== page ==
Of course, we feel like saying, “How can I love? Look at what they did!” Well, I may not see what they did, but God does. And God, though he hates the sinful thing this person has done, nevertheless still loves the sinner. Just like he loves you, in spite of the way you have hurt people in the past yourself. But God is also just, and when he looks at what this person has done to you, He cares about it. He cares about the injustice. And, if you will let him; if you will trust him to do the right thing, he will be sure that that person gets what is coming to them, either by way of making it right through the redemption of His Son, or otherwise.

But our duty toward that person remains plain, for we are to be the children of God, who show the unique love of God in this dark world by the words we say and the things we do. Our prayer for our enemies is the same as the prayer of our Saviour for his enemies, “Father, forgive them, for they know not what they do,” and we may have to pray that prayer every day. But we pray it. And when we pray it, we may add, based on Romans 12, “and Father, if they do not repent, thank you that you will make all this right in your own way in your own time.” You see, grudges destroy your soul, and your heavenly Father doesn’t want that to happen. He wants you to be a whole, loving person. So, he will take care of the wrongs that happen to you, so you are free from them and their bitterness. Isn’t that kind of him?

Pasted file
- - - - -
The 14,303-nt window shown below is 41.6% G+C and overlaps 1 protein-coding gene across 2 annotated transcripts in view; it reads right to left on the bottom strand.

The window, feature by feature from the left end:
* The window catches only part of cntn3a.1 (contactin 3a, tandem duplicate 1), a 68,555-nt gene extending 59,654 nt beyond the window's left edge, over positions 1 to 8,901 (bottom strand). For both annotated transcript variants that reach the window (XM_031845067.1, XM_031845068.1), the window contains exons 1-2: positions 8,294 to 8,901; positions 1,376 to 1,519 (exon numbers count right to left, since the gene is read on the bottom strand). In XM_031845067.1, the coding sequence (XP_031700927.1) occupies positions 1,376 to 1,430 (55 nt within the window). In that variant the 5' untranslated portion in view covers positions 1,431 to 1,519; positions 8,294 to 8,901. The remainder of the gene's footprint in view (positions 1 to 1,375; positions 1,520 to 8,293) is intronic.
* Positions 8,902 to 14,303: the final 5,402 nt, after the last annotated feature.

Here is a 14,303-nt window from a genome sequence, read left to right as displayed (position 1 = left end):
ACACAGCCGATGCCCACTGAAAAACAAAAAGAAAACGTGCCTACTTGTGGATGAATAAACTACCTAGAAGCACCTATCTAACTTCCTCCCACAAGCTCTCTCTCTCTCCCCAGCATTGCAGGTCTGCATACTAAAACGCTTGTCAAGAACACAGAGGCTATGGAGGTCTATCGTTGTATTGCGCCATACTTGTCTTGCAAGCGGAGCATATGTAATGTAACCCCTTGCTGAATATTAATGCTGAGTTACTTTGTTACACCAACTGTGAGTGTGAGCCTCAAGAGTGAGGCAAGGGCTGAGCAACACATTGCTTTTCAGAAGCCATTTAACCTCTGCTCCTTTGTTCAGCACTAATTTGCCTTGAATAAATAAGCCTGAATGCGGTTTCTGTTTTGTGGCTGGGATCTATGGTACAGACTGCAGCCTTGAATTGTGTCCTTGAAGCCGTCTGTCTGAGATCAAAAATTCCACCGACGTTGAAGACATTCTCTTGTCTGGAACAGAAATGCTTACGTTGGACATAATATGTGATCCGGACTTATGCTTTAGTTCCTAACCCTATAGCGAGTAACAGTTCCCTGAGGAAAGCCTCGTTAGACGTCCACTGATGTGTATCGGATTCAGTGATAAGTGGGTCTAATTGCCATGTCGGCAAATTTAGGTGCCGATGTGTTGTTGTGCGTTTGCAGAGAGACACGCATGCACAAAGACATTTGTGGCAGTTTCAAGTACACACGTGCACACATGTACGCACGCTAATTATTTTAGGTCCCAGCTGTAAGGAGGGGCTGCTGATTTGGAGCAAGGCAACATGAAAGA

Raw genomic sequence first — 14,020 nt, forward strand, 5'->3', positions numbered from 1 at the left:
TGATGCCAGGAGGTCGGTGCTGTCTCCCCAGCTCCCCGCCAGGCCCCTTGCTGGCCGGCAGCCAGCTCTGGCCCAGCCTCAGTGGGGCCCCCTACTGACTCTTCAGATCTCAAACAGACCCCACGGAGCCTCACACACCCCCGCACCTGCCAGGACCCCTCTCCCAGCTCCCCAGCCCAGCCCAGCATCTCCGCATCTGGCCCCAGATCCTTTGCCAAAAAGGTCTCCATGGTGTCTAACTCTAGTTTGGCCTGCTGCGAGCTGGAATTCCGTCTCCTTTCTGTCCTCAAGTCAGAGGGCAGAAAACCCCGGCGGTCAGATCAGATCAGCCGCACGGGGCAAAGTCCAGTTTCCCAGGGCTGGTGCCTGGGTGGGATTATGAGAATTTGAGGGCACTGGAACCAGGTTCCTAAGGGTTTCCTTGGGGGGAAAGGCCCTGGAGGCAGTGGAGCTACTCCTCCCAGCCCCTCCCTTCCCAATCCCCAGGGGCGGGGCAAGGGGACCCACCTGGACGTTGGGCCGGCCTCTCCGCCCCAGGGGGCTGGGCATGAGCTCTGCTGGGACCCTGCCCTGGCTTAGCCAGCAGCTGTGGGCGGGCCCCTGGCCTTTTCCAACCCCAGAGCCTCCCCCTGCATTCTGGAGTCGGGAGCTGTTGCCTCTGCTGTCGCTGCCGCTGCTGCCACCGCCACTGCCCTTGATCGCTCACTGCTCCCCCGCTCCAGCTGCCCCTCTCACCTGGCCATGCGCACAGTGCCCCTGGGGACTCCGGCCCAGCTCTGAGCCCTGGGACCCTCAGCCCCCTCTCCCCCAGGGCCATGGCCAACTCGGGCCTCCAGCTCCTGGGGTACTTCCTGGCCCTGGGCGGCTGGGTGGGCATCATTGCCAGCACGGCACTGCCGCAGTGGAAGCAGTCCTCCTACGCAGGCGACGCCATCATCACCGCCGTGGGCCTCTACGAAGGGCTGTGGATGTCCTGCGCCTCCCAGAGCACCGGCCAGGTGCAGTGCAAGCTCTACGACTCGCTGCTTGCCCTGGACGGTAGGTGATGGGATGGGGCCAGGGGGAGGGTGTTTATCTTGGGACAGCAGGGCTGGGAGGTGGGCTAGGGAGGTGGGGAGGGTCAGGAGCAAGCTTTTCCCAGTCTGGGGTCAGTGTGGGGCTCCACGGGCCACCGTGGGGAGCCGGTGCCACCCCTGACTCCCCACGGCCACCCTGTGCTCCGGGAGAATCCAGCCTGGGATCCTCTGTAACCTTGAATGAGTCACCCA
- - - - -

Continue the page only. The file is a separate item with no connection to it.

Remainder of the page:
Dear friends, God’s love is unique and it outstrips our love every time. That is why we have to have help understanding it, if we are gong to love the same way. And that’s why we have passages like Romans 12, where we have these little word pictures, showing on a case-by-case basis, what this love looks like in action, because that’s what matters; the action is what matters. Not the theory. Not the feeling. But the words and the deeds. And that is what the Lord is going to give you the grace to do. We not only need help understanding what that love looks like, we need help doing it as well. And He is that help in us. He dwells in your heart, by His Holy Spirit, and he not only loves you, and wants you to know that love, but he loves that person beside you that can be hard to love. All the power of God Himself is with you to help you to show that person the love that God has for them. Beloved, we are all in this together as the children of God. Let us have faith and trust our God to keep our hearts as we, like him, give them to others. It’s risky, but it is the way to glory.